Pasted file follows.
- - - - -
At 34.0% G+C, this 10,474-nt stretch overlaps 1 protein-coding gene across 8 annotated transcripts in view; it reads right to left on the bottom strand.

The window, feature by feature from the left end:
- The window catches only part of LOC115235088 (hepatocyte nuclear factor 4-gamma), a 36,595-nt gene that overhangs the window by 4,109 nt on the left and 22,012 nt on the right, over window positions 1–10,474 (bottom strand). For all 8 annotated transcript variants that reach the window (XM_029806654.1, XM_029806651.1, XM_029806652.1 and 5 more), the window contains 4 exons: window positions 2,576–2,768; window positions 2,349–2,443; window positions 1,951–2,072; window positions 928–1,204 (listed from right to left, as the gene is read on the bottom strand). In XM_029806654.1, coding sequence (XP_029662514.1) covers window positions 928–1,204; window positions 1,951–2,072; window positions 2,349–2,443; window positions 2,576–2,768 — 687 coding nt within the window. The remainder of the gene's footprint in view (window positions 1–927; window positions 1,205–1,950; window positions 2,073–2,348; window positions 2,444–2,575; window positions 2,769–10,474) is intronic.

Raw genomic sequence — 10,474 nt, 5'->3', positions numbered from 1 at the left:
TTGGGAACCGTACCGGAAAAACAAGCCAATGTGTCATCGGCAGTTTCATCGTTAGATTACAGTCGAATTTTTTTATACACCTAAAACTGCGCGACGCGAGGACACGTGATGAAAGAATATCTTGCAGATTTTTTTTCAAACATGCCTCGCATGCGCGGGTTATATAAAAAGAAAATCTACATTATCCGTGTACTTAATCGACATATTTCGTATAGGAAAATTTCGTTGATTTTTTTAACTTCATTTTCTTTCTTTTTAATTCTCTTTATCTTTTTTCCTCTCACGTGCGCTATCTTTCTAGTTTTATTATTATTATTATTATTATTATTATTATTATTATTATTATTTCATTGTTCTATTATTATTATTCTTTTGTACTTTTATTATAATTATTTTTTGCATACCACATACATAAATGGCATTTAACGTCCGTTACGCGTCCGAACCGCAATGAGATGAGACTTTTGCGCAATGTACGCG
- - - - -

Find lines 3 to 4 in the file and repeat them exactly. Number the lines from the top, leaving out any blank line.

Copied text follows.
- The window catches only part of LOC115235088 (hepatocyte nuclear factor 4-gamma), a 36,595-nt gene that overhangs the window by 4,109 nt on the left and 22,012 nt on the right, over window positions 1–10,474 (bottom strand). For all 8 annotated transcript variants that reach the window (XM_029806654.1, XM_029806651.1, XM_029806652.1 and 5 more), the window contains 4 exons: window positions 2,576–2,768; window positions 2,349–2,443; window positions 1,951–2,072; window positions 928–1,204 (listed from right to left, as the gene is read on the bottom strand). In XM_029806654.1, coding sequence (XP_029662514.1) covers window positions 928–1,204; window positions 1,951–2,072; window positions 2,349–2,443; window positions 2,576–2,768 — 687 coding nt within the window. The remainder of the gene's footprint in view (window positions 1–927; window positions 1,205–1,950; window positions 2,073–2,348; window positions 2,444–2,575; window positions 2,769–10,474) is intronic.

Raw genomic sequence — 10,474 nt, 5'->3', positions numbered from 1 at the left: